Oliver Beer: My name is Oliver Beer, and I'm an artist from England. This exhibition is called Vessel Orchestra. It's a selection of thirty-two pieces from The Met's collection, which I've organized not for their aesthetic and cultural quality, but for their acoustic quality.
Every empty space—whether it be a room or a vessel or a wine glass or a seashell—has got a note at which it resonates. And you can hear those notes just by listening.
I chose objects that sing only the notes that we recognize as harmony now. So that's the well-tempered scale, the black and white notes of the piano. I've put a microphone in every object in the installation, and attached that microphone to a mixer, which is attached to a keyboard. And when I press down a key, like the middle C, the microphone inside is activated. So you hear, in real time, the musicality of the object. The museum is like a vast, multi-chambered instrument just waiting to be played.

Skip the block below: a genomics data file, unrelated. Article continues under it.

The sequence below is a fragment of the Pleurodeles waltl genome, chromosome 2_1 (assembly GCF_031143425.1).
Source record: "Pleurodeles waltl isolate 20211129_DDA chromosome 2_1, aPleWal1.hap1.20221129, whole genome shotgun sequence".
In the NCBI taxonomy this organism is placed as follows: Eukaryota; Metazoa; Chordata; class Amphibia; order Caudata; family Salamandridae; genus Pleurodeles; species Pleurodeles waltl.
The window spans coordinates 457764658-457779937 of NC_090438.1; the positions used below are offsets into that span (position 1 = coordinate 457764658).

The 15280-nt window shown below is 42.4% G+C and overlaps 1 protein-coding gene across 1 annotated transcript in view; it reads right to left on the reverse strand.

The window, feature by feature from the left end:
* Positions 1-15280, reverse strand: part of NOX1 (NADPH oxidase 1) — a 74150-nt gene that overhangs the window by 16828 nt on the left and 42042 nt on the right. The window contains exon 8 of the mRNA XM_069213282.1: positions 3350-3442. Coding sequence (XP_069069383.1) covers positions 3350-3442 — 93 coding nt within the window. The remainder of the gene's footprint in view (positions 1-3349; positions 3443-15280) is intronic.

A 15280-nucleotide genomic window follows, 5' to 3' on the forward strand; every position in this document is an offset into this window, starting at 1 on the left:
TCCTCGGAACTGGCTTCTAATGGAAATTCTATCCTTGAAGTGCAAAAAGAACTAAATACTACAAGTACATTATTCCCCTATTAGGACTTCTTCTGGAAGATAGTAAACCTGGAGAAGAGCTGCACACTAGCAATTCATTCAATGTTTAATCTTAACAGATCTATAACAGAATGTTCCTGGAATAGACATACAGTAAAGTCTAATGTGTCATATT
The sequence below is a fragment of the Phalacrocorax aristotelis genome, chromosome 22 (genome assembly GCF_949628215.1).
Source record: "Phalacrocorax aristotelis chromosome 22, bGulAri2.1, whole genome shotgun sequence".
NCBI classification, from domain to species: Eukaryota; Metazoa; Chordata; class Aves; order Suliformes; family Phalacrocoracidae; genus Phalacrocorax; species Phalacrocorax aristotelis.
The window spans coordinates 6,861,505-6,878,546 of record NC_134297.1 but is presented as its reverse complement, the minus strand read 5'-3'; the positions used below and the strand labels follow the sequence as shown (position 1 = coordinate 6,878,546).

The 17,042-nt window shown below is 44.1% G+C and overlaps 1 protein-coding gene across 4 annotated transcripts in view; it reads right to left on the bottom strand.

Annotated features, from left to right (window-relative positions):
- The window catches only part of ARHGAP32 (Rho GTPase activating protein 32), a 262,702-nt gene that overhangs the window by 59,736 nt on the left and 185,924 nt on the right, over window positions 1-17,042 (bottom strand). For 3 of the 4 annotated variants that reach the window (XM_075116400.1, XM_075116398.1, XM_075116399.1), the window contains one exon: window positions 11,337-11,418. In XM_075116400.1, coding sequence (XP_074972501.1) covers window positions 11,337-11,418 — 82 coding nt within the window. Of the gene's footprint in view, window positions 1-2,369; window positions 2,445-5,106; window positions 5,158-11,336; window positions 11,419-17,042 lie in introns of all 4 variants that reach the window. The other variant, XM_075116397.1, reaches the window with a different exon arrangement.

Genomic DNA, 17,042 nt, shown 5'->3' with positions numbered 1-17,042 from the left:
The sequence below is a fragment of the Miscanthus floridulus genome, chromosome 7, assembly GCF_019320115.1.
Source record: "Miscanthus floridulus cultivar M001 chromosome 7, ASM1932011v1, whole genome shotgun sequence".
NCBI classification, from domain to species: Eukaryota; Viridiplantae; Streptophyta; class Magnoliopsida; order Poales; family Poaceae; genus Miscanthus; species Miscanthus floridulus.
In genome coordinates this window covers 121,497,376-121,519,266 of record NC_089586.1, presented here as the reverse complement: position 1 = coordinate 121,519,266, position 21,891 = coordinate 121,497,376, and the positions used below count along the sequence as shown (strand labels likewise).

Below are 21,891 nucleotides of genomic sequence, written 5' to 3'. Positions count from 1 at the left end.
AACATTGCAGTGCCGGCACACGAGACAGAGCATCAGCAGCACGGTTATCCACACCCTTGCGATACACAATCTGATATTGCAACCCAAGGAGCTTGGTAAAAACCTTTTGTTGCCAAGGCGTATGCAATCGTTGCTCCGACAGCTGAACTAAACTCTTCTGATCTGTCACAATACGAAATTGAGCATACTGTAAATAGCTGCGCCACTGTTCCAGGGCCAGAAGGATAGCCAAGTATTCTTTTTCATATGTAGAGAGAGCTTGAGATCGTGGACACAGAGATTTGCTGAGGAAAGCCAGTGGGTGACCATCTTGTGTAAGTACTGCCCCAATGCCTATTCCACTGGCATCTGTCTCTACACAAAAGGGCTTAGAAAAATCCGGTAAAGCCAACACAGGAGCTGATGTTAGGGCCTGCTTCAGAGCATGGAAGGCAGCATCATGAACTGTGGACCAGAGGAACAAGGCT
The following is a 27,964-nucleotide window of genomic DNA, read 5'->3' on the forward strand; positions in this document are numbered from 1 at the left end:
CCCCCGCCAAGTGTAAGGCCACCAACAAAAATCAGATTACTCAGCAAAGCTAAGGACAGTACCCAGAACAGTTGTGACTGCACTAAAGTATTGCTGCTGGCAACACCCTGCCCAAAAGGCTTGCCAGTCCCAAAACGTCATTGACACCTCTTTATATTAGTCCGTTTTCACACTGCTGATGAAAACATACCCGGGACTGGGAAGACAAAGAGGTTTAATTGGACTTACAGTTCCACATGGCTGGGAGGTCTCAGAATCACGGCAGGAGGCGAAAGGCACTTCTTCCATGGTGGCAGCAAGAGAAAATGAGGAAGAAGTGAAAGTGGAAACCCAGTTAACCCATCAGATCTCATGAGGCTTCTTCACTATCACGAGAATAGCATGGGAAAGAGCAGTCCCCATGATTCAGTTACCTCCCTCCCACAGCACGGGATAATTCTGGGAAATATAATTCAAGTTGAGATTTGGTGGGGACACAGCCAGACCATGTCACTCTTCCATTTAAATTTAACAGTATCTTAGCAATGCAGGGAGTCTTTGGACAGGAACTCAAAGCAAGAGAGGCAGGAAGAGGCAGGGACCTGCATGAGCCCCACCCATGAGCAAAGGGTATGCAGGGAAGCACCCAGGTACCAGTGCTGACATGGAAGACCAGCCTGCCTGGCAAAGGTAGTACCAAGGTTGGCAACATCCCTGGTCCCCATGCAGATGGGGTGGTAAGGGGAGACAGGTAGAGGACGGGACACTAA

A two thousand year old cooking pot sitting alongside a Joan Miró vase or a Sottsass and singing as valid a harmony as them is what this installation is about. Every object brings with it its own history of survival. Those individual stories weave a kind of new narrative together, and quite an unlikely one. It's a kind of leveling of the aesthetic and cultural playing field.
So I've written a composition which runs on a loop in a kind of player-piano mode throughout the exhibition. And on Friday nights, musicians and composers will come and play in a live context. I really wanted the performances to be as diverse and interesting as the vessels themselves.
As I listened to more and more objects I started to hear that there were patterns. Some notes recurred more than others. You start to question, why does this note keep recurring across cultures and civilizations? When you start thinking about a collection musically, which has only ever been thought about visually, all these unexpected stories and questions start to arise.
© 2019 The Metropolitan Museum of Art